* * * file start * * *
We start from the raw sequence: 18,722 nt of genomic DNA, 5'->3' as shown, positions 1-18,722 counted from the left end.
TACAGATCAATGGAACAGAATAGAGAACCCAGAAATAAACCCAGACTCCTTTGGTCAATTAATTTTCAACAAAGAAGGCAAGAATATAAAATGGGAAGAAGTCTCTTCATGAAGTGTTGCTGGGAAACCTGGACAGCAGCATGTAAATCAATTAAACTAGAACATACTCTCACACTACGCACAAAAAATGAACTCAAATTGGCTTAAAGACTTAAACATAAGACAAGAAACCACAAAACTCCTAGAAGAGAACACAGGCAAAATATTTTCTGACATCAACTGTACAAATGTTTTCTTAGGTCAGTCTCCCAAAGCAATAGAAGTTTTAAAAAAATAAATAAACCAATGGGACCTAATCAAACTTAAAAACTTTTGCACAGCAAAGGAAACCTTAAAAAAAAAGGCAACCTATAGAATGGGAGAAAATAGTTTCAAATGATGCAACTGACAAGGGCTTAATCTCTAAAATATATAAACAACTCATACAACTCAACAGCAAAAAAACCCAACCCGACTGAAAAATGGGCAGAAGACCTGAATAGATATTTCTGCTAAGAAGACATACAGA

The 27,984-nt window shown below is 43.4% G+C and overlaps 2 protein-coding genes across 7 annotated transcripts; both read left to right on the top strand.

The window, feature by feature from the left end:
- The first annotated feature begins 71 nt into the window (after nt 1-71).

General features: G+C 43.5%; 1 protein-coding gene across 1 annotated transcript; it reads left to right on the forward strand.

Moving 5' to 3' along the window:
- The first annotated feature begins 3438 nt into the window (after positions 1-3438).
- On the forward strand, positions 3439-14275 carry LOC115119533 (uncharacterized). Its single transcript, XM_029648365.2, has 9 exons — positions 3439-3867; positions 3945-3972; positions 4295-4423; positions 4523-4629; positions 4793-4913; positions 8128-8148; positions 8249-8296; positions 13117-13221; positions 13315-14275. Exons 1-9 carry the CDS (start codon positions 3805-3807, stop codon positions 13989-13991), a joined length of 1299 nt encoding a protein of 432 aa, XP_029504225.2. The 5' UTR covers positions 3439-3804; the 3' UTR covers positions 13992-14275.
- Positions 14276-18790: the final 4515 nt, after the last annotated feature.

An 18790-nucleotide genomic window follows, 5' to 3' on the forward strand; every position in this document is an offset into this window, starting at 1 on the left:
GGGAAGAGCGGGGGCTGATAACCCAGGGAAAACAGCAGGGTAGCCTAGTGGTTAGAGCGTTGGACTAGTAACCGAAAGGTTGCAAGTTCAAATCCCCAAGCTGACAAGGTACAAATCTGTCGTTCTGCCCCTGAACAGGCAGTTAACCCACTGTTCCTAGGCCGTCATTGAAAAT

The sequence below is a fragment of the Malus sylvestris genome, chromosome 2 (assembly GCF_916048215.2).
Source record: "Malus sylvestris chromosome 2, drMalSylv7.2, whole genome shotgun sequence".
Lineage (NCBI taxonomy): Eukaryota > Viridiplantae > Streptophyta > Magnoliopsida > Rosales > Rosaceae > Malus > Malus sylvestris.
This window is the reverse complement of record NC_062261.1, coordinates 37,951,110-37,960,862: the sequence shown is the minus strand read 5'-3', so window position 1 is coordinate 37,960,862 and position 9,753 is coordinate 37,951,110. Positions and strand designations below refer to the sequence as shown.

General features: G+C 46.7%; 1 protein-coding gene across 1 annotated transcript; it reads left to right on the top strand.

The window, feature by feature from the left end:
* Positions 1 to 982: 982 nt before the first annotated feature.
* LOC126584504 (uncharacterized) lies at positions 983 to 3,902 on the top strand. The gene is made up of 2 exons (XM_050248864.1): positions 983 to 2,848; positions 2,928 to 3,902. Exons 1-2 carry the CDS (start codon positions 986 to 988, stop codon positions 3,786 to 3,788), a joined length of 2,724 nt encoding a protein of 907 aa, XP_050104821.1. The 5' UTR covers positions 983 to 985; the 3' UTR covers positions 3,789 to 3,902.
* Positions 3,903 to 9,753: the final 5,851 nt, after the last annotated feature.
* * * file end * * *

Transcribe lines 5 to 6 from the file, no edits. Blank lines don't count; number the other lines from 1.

- The first annotated feature begins 71 nt into the window (after nt 1-71).

General features: G+C 43.5%; 1 protein-coding gene across 1 annotated transcript; it reads left to right on the forward strand.